Although he shows clients how much a major purchase today impacts their finances over their lifetime, Moynes’ advice isn’t always followed.
“I had a guy who loves to go to the Caribbean and snorkel and spearfish. He would rent a boat for two weeks while he was there. Well, he decided that he was going to buy a $2.5 million yacht, and we had a conversation about how much it was going to cost to run it, fill it with gas, dock it. The number is 25 percent of the sticker price of the boat, and that number is only going up as it gets older and things break down. He still has the boat, even though it’s been for sale for 6 years. He agrees, he should have just rented it,” he said.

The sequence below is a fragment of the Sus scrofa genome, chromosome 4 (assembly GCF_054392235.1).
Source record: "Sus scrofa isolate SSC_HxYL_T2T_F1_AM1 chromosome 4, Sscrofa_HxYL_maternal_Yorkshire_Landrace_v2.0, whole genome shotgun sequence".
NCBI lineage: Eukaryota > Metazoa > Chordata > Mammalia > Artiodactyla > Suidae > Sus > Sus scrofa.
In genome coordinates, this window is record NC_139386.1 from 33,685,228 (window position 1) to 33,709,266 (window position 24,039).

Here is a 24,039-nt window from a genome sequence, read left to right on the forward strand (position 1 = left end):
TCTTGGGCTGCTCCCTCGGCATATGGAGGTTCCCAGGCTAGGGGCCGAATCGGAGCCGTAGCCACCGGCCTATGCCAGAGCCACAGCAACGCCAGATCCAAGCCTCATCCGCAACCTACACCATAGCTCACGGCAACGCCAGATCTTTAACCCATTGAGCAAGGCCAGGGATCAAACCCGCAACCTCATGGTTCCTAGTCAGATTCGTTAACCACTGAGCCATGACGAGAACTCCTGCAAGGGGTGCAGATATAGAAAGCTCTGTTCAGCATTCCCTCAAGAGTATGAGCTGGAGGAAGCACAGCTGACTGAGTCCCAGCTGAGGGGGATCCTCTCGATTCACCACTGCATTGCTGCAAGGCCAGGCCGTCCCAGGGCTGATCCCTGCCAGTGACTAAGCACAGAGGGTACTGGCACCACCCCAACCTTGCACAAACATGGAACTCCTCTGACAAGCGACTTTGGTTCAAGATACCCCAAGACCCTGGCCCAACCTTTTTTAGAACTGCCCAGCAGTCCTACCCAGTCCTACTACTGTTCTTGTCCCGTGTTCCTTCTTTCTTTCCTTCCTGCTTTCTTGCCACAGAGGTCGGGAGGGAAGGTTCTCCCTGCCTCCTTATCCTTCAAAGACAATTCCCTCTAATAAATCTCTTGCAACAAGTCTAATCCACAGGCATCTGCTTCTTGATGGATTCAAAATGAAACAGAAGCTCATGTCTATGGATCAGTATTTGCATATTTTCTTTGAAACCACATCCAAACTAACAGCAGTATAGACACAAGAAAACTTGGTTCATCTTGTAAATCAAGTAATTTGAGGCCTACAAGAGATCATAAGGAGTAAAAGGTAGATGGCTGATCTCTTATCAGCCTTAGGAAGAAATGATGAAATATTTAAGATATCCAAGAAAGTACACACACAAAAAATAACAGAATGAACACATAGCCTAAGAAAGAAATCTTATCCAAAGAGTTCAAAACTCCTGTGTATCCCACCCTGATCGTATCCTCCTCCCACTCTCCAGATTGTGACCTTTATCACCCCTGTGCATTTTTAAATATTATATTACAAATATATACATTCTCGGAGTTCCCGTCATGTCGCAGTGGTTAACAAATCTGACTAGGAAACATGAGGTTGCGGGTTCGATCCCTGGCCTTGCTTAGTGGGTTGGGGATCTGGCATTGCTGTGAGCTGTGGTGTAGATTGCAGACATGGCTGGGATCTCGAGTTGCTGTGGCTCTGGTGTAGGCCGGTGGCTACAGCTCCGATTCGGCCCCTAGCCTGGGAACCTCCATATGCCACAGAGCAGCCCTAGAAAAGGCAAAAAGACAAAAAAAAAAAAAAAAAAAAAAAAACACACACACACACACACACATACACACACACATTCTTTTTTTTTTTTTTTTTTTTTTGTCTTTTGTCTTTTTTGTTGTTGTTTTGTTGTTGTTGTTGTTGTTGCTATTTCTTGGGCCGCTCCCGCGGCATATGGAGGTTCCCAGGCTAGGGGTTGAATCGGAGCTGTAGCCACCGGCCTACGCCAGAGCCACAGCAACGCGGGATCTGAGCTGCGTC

It goes without saying that when you’re a multi-millionaire, your friends will expect you to pick up the tab, every time. Moynes cites this as an example of spending that can quickly spiral if it happens too often, especially if you’re a high-roller.
It goes hand-in-hand with lifestyle inflation, but he’s seen many cases of it going too far among his NHL clients. “Stanley Cup parties with a $150,000 bar tab—it’s a crazy number. They tell me, ‘we got that in bonuses because we won the cup.’ So you’re telling me you’re just throwing away $150,000? All of these guys can afford to do that stuff, but at the end of the day, it’s about preservation of capital because it could be over tomorrow.”
For a young player like Andreescu, with her whole career ahead of her, Moynes suggests she treat her money like she won’t be making much more of it.
“Have cash on hand, not to say that it should be cash underneath the mattress, but you need to have money in case this never happens again,” he said. “We all hope that it does continue to roll, but at the end of it, this whole journey in professional sports could be over with the twist of an ankle.”